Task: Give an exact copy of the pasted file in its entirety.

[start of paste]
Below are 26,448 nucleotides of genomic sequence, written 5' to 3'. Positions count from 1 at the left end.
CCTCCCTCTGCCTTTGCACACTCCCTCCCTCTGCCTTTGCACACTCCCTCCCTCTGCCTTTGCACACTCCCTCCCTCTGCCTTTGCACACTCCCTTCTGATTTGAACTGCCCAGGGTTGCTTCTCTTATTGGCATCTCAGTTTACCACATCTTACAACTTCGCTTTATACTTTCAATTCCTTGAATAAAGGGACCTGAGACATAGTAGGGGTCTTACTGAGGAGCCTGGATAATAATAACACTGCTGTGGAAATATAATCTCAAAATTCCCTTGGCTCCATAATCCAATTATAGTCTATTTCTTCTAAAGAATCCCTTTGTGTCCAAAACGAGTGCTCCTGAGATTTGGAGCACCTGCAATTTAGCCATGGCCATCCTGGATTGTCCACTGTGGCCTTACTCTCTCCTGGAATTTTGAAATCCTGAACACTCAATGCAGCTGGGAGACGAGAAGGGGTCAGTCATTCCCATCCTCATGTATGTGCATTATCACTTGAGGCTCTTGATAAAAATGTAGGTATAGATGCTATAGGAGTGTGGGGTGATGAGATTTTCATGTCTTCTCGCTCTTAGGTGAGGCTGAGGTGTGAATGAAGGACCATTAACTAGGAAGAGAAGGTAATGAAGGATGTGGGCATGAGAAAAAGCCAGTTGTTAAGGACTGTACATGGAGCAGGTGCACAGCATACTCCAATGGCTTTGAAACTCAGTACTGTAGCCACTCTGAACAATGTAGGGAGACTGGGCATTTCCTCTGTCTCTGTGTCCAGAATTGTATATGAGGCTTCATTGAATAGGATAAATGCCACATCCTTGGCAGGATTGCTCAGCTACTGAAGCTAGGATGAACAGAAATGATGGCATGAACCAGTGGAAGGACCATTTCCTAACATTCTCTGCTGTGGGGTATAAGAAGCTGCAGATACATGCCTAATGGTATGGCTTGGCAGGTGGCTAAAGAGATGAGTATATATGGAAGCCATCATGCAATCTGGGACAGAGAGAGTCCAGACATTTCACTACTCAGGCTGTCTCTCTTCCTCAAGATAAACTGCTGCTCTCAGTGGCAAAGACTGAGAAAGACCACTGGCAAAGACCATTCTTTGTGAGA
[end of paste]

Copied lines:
Below are 26,448 nucleotides of genomic sequence, written 5' to 3'. Positions count from 1 at the left end.
CCTCCCTCTGCCTTTGCACACTCCCTCCCTCTGCCTTTGCACACTCCCTCCCTCTGCCTTTGCACACTCCCTCCCTCTGCCTTTGCACACTCCCTTCTGATTTGAACTGCCCAGGGTTGCTTCTCTTATTGGCATCTCAGTTTACCACATCTTACAACTTCGCTTTATACTTTCAATTCCTTGAATAAAGGGACCTGAGACATAGTAGGGGTCTTACTGAGGAGCCTGGATAATAATAACACTGCTGTGGAAATATAATCTCAAAATTCCCTTGGCTCCATAATCCAATTATAGTCTATTTCTTCTAAAGAATCCCTTTGTGTCCAAAACGAGTGCTCCTGAGATTTGGAGCACCTGCAATTTAGCCATGGCCATCCTGGATTGTCCACTGTGGCCTTACTCTCTCCTGGAATTTTGAAATCCTGAACACTCAATGCAGCTGGGAGACGAGAAGGGGTCAGTCATTCCCATCCTCATGTATGTGCATTATCACTTGAGGCTCTTGATAAAAATGTAGGTATAGATGCTATAGGAGTGTGGGGTGATGAGATTTTCATGTCTTCTCGCTCTTAGGTGAGGCTGAGGTGTGAATGAAGGACCATTAACTAGGAAGAGAAGGTAATGAAGGATGTGGGCATGAGAAAAAGCCAGTTGTTAAGGACTGTACATGGAGCAGGTGCACAGCATACTCCAATGGCTTTGAAACTCAGTACTGTAGCCACTCTGAACAATGTAGGGAGACTGGGCATTTCCTCTGTCTCTGTGTCCAGAATTGTATATGAGGCTTCATTGAATAGGATAAATGCCACATCCTTGGCAGGATTGCTCAGCTACTGAAGCTAGGATGAACAGAAATGATGGCATGAACCAGTGGAAGGACCATTTCCTAACATTCTCTGCTGTGGGGTATAAGAAGCTGCAGATACATGCCTAATGGTATGGCTTGGCAGGTGGCTAAAGAGATGAGTATATATGGAAGCCATCATGCAATCTGGGACAGAGAGAGTCCAGACATTTCACTACTCAGGCTGTCTCTCTTCCTCAAGATAAACTGCTGCTCTCAGTGGCAAAGACTGAGAAAGACCACTGGCAAAGACCATTCTTTGTGAGA